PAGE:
Management subsequently rescinded the settlement and suspended the grievant for 1 day, because it determined that the settlement was based on false information from the grievant. The grievance based on the suspension was not resolved and was submitted to arbitration on the following issue:
Was the suspension of the Grievant . . . taken for such cause as will promote the efficiency of the service?
If not, [w]hat is the proper remedy?
Award at 2.
As pertinent here, the Arbitrator sustained the suspension, finding that it was taken for such cause as will promote the efficiency of the service.(1) The Arbitrator did not take issue with the grievant's claim that the Agency had not notified him that the paperwork for his tickets was available for pick-up.(2) Rather, the Arbitrator essentially found, as discussed below, that the requirement of notice in the Agency's regulations had been amended by past practice, and that controllers knew that they could get their tickets without notification.
The Arbitrator found that a "FAM folder" had been used as part of a system for issuing FAM tickets for 5 years prior to the incident. Tickets were put in the folder and controllers would pick them up and have them signed by a manager. The Arbitrator concluded that the evidence showed that this amounted to a "'past practice' never challenged by the Union and participated in successfully for said time period." Award at 37. The Arbitrator stated, "[p]ast practice will prevail when it can be shown that the clear language of the contract has been amended by mutual action or agreement." Id. at 20 (emphasis in original). He also stated that although the contract was not at issue, "this longstanding practice [of using the FAM folder] has had mutual acceptance, has had no record of abuse, [and] no record of malfunction[.]" Id.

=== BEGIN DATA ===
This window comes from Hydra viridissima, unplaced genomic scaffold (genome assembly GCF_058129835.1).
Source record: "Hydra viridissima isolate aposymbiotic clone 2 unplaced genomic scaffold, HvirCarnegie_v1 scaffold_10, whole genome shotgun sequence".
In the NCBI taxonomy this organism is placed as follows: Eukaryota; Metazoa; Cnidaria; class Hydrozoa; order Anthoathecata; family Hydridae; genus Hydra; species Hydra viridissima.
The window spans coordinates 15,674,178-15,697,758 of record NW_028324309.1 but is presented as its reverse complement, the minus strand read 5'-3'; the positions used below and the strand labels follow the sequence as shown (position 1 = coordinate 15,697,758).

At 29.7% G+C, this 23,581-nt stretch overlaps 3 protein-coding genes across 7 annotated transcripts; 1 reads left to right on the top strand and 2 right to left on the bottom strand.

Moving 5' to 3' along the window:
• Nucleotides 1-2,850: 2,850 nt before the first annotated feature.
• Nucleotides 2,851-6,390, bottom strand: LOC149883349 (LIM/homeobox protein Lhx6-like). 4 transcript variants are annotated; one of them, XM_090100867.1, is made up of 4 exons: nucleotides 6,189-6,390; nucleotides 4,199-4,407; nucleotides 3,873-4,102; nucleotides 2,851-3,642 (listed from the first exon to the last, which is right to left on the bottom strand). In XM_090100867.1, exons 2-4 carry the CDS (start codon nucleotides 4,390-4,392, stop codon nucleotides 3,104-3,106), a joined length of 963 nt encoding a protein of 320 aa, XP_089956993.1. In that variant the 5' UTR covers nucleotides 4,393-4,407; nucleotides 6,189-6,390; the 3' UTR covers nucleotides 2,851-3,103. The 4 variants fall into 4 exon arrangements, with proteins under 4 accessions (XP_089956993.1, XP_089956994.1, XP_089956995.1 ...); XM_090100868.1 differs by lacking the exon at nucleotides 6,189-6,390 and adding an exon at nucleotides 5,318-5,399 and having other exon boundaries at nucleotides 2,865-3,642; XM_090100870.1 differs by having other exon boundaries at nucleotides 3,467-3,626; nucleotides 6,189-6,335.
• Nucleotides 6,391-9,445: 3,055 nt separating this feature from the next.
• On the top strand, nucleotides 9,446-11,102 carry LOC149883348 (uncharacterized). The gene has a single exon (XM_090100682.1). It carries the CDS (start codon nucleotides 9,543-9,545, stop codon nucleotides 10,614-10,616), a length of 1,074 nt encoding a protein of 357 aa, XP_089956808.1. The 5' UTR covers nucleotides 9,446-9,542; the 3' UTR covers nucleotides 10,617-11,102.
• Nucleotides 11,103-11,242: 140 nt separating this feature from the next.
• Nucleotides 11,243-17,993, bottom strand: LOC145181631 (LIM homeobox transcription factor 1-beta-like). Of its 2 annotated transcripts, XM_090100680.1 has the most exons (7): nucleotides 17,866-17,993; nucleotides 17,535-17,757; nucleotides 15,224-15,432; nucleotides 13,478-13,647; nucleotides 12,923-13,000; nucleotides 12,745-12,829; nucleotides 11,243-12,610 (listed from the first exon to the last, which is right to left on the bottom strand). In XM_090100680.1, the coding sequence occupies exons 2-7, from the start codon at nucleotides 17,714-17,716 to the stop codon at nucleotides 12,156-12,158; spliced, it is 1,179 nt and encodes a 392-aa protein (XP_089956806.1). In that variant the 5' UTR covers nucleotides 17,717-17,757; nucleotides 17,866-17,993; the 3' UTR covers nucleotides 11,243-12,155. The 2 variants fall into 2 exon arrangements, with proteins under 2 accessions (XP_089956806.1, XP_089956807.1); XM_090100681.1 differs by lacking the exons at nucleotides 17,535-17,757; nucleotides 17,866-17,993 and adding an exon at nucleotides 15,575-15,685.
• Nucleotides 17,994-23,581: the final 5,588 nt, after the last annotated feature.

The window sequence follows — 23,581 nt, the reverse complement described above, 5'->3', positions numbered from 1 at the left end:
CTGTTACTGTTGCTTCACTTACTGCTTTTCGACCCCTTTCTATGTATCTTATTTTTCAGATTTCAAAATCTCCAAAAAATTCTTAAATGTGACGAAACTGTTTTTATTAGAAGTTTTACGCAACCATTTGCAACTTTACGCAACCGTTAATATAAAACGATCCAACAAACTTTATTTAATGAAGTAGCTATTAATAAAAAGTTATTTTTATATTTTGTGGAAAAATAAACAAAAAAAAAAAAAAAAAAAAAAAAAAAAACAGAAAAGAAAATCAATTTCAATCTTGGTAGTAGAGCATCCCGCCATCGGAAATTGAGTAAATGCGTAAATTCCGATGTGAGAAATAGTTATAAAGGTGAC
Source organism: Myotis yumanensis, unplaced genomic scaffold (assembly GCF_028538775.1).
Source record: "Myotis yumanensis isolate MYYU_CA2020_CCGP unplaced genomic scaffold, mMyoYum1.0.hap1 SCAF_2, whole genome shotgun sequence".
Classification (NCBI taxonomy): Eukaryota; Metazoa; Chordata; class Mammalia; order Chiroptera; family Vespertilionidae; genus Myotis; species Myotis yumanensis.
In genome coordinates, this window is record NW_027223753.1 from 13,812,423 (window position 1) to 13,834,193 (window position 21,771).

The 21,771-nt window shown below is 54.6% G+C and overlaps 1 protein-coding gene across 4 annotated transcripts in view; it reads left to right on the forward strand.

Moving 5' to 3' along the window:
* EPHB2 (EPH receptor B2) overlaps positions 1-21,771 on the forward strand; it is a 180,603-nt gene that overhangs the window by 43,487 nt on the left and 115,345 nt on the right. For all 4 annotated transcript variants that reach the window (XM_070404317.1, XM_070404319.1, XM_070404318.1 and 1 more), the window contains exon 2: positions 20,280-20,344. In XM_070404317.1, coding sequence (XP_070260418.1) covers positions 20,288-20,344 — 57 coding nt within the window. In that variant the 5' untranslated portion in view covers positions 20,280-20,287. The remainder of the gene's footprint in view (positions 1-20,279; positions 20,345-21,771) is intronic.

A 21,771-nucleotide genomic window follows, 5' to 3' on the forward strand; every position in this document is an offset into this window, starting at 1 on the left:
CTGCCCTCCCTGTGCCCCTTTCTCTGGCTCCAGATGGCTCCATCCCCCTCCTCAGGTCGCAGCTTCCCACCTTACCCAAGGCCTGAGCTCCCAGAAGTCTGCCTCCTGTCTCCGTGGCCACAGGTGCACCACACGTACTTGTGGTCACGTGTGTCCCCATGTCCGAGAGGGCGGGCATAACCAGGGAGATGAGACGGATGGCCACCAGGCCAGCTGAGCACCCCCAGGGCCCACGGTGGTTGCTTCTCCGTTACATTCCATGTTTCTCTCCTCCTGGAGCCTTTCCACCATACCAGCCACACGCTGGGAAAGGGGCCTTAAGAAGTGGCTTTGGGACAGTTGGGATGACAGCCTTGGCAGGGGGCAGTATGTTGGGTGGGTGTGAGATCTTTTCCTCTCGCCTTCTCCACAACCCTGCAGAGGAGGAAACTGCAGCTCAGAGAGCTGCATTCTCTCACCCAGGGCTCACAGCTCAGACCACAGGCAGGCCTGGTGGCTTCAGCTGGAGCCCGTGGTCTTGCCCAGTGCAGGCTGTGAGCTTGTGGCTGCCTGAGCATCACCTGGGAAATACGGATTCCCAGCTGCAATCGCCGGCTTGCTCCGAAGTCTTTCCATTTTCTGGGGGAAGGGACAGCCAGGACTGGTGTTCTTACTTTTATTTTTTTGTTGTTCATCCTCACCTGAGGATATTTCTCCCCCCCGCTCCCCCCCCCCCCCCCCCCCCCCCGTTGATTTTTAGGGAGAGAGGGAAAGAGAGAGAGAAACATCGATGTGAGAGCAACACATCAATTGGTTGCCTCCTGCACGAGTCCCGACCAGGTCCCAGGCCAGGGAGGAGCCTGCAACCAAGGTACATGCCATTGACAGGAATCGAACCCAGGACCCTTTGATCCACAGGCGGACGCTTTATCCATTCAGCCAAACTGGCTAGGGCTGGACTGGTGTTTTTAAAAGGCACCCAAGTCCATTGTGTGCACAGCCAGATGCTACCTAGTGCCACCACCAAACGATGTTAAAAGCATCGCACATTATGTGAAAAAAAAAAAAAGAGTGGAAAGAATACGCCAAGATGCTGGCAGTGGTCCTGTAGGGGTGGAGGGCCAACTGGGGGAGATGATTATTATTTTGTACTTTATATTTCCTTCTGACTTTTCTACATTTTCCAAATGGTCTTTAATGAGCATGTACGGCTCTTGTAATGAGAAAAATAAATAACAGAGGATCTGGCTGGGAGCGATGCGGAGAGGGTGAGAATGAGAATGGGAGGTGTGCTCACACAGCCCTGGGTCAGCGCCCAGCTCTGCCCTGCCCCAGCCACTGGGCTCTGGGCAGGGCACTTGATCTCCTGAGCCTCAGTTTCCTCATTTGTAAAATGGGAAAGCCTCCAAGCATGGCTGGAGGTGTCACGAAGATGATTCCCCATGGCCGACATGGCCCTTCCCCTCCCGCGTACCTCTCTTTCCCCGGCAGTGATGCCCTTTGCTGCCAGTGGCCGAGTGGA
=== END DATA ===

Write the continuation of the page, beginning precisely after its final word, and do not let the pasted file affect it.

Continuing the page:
The Arbitrator also found, contrary to the grievant's claim, that the grievant "was no stranger to the FAM Folder." Id. at 38. Thus, the Arbitrator concluded that "the decision of the Grievant to opt to carpool . . . rather than fly to Las Vegas was of the Grievant's choosing[,]" and that if he had "properly inquired of personnel in the area at the time of his concern for his tickets, he could easily have gotten them and made his flight." Id.
III. Positions of the Parties
A. Union's Exceptions
The Union contends that the award conflicts with the Agency's regulation that requires the Agency to notify employees that tickets are available for pick-up. It states that no one contests the fact that this did not happen. In addition, the Union cites several examples to show that the award is based on nonfacts. For example, the Union takes issue with the Arbitrator's findings that the tickets had been left in the FAM folder and that the grievant knew of the existence of the folder. Also, in this connection, the Union disputes the conclusion that a past practice existed concerning employee use of the FAM folder.